How We Improved Scheduler Performance for Large-scale Jobs - Part One

04 Jan 2022 Zhilong Hong , Zhu Zhu , Daisy Tsang , & Till Rohrmann (@stsffap)

Introduction

When scheduling large-scale jobs in Flink 1.12, a lot of time is required to initialize jobs and deploy tasks. The scheduler also requires a large amount of heap memory in order to store the execution topology and host temporary deployment descriptors. For example, for a job with a topology that contains two vertices connected with an all-to-all edge and a parallelism of 10k (which means there are 10k source tasks and 10k sink tasks and every source task is connected to all sink tasks), Flink’s JobManager would require 30 GiB of heap memory and more than 4 minutes to deploy all of the tasks.

Furthermore, task deployment may block the JobManager’s main thread for a long time and the JobManager will not be able to respond to any other requests from TaskManagers. This could lead to heartbeat timeouts that trigger a failover. In the worst case, this will render the Flink cluster unusable because it cannot deploy the job.

To improve the performance of the scheduler for large-scale jobs, we’ve implemented several optimizations in Flink 1.13 and 1.14:

  1. Introduce the concept of consuming groups to optimize procedures related to the complexity of topologies, including the initialization, scheduling, failover, and partition release. This also reduces the memory required to store the topology;
  2. Introduce a cache to optimize task deployment, which makes the process faster and requires less memory;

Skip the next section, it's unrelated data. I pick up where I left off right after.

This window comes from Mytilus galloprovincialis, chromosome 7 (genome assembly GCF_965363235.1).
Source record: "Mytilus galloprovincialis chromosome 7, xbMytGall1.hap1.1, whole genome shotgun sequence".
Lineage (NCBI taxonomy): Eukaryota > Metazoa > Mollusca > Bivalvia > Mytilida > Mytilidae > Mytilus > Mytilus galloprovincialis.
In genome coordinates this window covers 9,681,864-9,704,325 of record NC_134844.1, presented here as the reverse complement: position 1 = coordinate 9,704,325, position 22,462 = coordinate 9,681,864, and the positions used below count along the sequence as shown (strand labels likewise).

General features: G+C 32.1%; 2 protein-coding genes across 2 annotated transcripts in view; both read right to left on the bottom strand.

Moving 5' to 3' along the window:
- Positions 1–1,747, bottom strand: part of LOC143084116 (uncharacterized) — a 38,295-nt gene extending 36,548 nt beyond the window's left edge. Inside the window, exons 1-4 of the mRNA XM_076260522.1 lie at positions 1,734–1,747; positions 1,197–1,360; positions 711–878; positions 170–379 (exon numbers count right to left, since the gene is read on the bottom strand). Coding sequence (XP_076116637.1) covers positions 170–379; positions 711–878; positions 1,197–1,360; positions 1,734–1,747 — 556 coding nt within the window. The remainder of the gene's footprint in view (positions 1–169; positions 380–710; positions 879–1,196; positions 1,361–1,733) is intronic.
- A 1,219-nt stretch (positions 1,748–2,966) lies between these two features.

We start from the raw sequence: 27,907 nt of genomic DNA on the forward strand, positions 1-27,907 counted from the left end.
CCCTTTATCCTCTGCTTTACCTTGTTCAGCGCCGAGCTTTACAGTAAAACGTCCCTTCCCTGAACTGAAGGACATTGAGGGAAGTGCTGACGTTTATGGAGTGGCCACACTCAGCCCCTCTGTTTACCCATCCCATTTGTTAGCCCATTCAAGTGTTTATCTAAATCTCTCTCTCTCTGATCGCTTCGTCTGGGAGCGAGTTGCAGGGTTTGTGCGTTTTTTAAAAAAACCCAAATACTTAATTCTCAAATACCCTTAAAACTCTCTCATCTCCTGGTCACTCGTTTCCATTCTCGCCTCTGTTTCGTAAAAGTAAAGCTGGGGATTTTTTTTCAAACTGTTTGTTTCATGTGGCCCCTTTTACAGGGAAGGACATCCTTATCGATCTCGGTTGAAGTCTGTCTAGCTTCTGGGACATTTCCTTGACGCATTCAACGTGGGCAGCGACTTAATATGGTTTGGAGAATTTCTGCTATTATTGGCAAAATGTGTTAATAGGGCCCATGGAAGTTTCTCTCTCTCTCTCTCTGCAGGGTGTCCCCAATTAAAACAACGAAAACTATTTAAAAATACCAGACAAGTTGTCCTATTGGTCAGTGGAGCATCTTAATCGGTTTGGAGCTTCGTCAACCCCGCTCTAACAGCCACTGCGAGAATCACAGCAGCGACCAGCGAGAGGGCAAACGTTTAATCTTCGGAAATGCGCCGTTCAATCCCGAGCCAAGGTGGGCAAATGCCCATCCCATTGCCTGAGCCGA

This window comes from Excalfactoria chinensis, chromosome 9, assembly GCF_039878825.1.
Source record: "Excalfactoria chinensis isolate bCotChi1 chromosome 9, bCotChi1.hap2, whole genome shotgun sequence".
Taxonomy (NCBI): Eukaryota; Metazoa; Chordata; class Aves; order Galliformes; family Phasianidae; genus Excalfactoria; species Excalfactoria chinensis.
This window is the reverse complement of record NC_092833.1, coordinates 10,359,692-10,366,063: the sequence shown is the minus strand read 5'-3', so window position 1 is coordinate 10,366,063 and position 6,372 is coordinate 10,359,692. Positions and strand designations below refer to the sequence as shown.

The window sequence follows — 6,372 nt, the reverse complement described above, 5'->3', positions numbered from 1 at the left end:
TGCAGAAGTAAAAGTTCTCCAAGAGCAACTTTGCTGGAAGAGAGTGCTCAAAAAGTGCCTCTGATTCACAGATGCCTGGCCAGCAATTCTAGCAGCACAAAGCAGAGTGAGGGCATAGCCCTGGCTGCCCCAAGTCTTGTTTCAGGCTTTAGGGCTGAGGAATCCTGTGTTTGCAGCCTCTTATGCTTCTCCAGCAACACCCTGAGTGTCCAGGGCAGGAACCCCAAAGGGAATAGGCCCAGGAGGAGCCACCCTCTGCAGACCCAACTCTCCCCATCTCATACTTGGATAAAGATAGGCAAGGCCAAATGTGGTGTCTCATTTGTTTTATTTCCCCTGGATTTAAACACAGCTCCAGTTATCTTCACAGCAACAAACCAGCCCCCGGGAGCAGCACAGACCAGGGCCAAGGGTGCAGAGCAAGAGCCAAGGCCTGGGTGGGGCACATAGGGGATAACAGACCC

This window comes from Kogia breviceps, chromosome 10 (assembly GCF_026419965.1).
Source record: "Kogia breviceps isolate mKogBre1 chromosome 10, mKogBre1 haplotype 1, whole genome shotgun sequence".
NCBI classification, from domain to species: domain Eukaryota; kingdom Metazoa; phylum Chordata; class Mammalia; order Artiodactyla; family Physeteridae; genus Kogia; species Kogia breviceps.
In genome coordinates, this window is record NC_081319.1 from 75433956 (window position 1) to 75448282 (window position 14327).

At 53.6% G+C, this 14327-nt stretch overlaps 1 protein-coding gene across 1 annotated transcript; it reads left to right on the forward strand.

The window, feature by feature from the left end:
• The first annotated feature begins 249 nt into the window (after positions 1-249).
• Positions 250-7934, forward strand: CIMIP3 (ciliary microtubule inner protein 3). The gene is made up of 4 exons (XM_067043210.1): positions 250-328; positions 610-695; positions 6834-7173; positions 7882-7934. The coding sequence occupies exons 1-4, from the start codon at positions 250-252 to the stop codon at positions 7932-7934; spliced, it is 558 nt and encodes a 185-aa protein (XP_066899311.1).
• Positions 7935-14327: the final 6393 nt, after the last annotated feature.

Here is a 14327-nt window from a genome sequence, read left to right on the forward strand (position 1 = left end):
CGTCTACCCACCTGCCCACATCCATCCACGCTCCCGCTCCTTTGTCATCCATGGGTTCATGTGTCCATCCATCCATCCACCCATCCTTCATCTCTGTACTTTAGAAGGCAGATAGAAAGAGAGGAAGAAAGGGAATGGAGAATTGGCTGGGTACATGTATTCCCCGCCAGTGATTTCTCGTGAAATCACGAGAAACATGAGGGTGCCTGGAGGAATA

3. Leverage characteristics of the logical topology and the scheduling topology to speed up the building of pipelined regions.

Benchmarking Results

To estimate the effect of our optimizations, we conducted several experiments to compare the performance of Flink 1.12 (before the optimization) with Flink 1.14 (after the optimization). The job in our experiments contains two vertices connected with an all-to-all edge. The parallelisms of these vertices are both 10K. To make temporary deployment descriptors distributed via the blob server, we set the configuration blob.offload.minsize to 100 KiB (from default value 1 MiB). This configuration means that the blobs larger than the set value will be distributed via the blob server, and the size of deployment descriptors in our test job is about 270 KiB. The results of our experiments are illustrated below:

Table 1 - The comparison of time cost between Flink 1.12 and 1.14
Procedure 1.12 1.14 Reduction(%)
Job Initialization 11,431ms 627ms 94.51%
Task Deployment 63,118ms 17,183ms 72.78%
Computing tasks to restart when failover 37,195ms 170ms 99.55%


In addition to quicker speeds, the memory usage is significantly reduced. It requires 30 GiB heap memory for a JobManager to deploy the test job and keep it running stably with Flink 1.12, while the minimum heap memory required by the JobManager with Flink 1.14 is only 2 GiB.

There are also less occurrences of long-term garbage collection. When running the test job with Flink 1.12, a garbage collection that lasts more than 10 seconds occurs during both job initialization and task deployment. With Flink 1.14, since there is no long-term garbage collection, there is also a decreased risk of heartbeat timeouts, which creates better cluster stability.

In our experiment, it took more than 4 minutes for the large-scale job with Flink 1.12 to transition to running (excluding the time spent on allocating resources). With Flink 1.14, it took no more than 30 seconds (excluding the time spent on allocating resources). The time cost is reduced by 87%. Thus, for users who are running large-scale jobs for production and want better scheduling performance, please consider upgrading Flink to 1.14.

In part two of this blog post, we are going to talk about these improvements in detail.